Childhood cancer survivors have a higher risk of requiring major surgical interventions later in life, according to research published in The Lancet Oncology.
An analysis of the Childhood Cancer Survivor Study showed a higher risk of late, major surgical interventions among childhood cancer survivors than among their siblings.
Survivors of Hodgkin lymphoma, Ewing sarcoma, and osteosarcoma had the highest burden of surgical interventions.
This analysis included data from 25,656 childhood cancer survivors. The patients had a median age of 6.1 years at cancer diagnosis and a median age of 29.4 years at last follow-up. The cancer survivors were compared to 5045 of their nearest-age siblings. The siblings’ median age at last follow-up was 35.2 years.
The most common cancer diagnoses among survivors were acute lymphocytic leukemia (25.8%), central nervous system tumors (17.5%), and Hodgkin lymphoma (12.1%). The primary anticancer treatment was chemotherapy for 81.4% of survivors, surgery for 72.4%, and radiation for 55.7%.
The median follow-up was 21.8 years for the cancer survivors and 27.0 years for the siblings. The primary outcome was any self-reported late, major surgical intervention that required anesthesia and occurred 5 years or more after the survivors’ initial cancer diagnosis.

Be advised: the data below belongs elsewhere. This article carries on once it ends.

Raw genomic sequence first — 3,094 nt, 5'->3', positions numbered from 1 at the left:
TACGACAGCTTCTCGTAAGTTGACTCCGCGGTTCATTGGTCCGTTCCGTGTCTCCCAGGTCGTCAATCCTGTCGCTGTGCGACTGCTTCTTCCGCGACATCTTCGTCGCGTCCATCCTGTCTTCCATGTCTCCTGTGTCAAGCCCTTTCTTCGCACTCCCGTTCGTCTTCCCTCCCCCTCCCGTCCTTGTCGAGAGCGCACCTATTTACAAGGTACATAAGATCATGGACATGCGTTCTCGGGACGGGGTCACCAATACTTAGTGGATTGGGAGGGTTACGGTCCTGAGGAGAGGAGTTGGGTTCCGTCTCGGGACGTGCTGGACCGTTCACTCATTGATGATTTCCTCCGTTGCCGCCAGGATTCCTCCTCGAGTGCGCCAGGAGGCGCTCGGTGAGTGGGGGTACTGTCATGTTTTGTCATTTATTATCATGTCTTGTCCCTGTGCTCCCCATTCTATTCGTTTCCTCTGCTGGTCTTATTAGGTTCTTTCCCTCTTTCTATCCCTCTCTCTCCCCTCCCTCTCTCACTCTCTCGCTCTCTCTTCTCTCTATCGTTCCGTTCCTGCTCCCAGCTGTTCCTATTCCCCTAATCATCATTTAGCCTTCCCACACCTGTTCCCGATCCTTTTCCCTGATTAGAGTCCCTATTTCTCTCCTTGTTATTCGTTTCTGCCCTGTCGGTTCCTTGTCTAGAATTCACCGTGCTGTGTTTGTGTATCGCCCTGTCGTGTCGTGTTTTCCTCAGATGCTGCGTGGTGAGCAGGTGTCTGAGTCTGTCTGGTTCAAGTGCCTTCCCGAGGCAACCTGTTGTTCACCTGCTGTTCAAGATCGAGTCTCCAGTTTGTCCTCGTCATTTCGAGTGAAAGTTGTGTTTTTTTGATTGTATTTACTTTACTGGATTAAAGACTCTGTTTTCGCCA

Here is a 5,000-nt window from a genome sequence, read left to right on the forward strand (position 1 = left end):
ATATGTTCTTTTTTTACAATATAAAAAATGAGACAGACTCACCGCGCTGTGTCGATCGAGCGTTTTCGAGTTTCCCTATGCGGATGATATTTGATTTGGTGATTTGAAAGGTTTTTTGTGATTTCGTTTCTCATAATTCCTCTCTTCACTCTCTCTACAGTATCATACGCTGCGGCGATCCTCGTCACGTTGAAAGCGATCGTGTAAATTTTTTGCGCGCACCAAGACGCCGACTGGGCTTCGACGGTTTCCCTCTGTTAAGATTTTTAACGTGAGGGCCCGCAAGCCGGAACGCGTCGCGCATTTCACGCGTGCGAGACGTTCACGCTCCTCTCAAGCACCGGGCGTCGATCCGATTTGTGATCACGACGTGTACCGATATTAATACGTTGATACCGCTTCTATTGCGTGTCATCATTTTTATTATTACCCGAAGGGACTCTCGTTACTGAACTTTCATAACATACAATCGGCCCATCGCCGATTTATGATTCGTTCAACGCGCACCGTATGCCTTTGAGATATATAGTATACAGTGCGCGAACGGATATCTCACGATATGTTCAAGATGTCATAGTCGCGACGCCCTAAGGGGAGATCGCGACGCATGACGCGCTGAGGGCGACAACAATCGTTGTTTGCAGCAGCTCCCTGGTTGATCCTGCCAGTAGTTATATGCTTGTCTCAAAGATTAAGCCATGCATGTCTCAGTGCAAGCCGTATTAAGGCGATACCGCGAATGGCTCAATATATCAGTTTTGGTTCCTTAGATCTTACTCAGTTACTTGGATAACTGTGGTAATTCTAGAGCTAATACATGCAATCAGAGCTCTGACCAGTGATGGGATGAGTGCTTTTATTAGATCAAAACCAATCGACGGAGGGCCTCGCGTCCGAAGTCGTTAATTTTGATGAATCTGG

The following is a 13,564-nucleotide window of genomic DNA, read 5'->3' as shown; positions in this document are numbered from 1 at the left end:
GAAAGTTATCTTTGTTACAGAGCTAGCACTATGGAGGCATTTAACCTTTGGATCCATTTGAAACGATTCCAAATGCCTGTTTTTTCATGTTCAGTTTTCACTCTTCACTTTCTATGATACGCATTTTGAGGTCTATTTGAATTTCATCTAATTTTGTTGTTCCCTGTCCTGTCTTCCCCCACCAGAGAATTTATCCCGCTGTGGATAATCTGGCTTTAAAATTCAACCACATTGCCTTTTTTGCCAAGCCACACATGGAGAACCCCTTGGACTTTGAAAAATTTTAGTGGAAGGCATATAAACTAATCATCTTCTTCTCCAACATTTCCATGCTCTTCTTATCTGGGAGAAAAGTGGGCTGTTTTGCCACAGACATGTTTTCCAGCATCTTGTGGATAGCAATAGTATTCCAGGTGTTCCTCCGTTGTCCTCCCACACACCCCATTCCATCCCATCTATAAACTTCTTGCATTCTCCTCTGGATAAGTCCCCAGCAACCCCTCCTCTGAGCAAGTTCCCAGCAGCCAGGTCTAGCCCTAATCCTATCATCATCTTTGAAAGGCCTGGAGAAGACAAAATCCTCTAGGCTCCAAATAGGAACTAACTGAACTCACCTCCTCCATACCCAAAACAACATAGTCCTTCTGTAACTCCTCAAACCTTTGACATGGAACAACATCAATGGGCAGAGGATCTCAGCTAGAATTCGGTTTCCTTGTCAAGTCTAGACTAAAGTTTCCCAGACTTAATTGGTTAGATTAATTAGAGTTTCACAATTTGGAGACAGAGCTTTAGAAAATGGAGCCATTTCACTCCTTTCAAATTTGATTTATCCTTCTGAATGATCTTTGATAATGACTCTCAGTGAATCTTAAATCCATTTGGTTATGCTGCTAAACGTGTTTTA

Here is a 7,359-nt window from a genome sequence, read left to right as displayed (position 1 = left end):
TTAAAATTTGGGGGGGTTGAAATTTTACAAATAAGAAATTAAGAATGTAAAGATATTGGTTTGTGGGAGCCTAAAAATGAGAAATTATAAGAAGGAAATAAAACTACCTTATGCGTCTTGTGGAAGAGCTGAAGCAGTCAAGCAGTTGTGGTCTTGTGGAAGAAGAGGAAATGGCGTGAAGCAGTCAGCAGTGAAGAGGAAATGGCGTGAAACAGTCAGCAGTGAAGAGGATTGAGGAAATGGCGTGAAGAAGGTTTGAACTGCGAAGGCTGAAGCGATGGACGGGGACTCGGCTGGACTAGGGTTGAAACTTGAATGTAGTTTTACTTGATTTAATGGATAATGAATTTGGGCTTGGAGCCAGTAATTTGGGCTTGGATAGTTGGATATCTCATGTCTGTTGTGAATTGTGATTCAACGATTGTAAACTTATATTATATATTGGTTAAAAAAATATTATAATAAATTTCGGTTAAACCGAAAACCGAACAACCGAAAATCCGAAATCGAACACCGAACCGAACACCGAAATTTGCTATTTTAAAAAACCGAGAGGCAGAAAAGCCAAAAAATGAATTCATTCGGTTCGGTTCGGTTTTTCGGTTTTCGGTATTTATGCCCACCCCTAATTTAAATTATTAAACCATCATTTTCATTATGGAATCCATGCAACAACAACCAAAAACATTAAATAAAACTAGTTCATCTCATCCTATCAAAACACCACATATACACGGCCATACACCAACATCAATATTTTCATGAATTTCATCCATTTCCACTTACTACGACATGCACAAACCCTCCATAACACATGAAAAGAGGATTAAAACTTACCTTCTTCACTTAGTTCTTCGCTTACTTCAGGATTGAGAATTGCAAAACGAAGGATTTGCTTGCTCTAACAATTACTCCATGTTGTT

The number of late, major surgical interventions was 28,202 among the cancer survivors and 4110 among the siblings. The mean cumulative count (MCC) of late, major surgical interventions at 35 years was 206.7 per 100 childhood cancer survivors and 128.9 per 100 siblings (adjusted rate ratio [aRR], 1.8; 95% CI, 1.7-1.9).
The highest burdens of late, major surgical interventions were seen in survivors of Hodgkin lymphoma (35-year MCC, 333.3 per 100 survivors), Ewing sarcoma (322.9 per 100), and osteosarcoma (269.6 per 100). The risk of late, major surgical interventions was higher among female cancer survivors than among male survivors (aRR, 1.4; 95% CI, 1.4-1.5).
Childhood cancer survivors had a significantly increased risk of late surgical interventions in many organ systems, including the:
- Breast (aRR, 2.1; 95% CI, 1.7-2.6)
- Cardiovascular system (aRR, 6.6; 95% CI, 5.2-8.3)
- Central nervous system (aRR, 16.9; 95% CI, 9.4-30.4)
- Endocrine system (aRR, 6.7; 95% CI, 5.2-8.7)
- Gastrointestinal system (aRR, 1.4; 95% CI, 1.3-1.6)
- Head and neck (aRR, 1.2; 95% CI, 1.1-1.4)
- Musculoskeletal system (aRR, 1.5; 95% CI, 1.4-1.7)
- Respiratory system (aRR, 5.3 95% CI, 3.4-8.2)
- Renal or urinary system (aRR, 2.0; 95% CI, 1.5-2.6)
- Spine (aRR, 2.4; 95% CI, 1.8-3.2).
Cancer survivors did not have an increased risk of late surgical interventions in the female reproductive system (aRR, 1.1; 95% CI, 1.0-1.2) or the male reproductive system (aRR, 1.0; 95% CI, 0.8-1.3).
“[T]his study demonstrates a newly understood chronic late effect of pediatric cancer therapy comprising a significant burden of late, major surgical interventions,” the researchers concluded. “The need for late surgery should be anticipated and inform the education of parents and caregivers of pediatric patients.”
Dieffenbach BV, Murphy AJ, Liu Q, et al. Cumulative burden of late, major surgical intervention in survivors of childhood cancer: A report from the Childhood Cancer Survivor Study (CCSS) cohort. Lancet Oncol. Published online May 11, 2023. doi:10.1016/S1470-2045(23)00154-7
This article originally appeared on Cancer Therapy Advisor